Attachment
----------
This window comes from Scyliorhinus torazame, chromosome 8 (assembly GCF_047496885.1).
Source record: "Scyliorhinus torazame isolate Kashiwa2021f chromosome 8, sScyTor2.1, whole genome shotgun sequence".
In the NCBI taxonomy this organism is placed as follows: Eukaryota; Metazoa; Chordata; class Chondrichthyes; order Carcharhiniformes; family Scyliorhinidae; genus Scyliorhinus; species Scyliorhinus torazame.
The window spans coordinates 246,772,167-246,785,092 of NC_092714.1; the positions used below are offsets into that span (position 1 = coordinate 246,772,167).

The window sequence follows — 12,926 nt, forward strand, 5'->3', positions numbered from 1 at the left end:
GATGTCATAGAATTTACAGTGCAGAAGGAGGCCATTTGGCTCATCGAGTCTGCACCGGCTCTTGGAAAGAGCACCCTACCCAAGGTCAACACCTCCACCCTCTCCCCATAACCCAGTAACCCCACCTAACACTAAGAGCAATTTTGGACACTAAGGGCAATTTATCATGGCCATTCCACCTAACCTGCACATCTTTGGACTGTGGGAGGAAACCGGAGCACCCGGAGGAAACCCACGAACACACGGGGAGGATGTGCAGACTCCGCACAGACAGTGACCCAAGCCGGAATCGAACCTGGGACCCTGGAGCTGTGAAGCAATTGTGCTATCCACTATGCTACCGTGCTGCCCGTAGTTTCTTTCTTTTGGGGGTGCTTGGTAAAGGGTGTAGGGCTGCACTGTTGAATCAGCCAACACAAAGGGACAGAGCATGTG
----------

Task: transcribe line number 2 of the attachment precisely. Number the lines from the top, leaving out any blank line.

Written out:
Source record: "Scyliorhinus torazame isolate Kashiwa2021f chromosome 8, sScyTor2.1, whole genome shotgun sequence".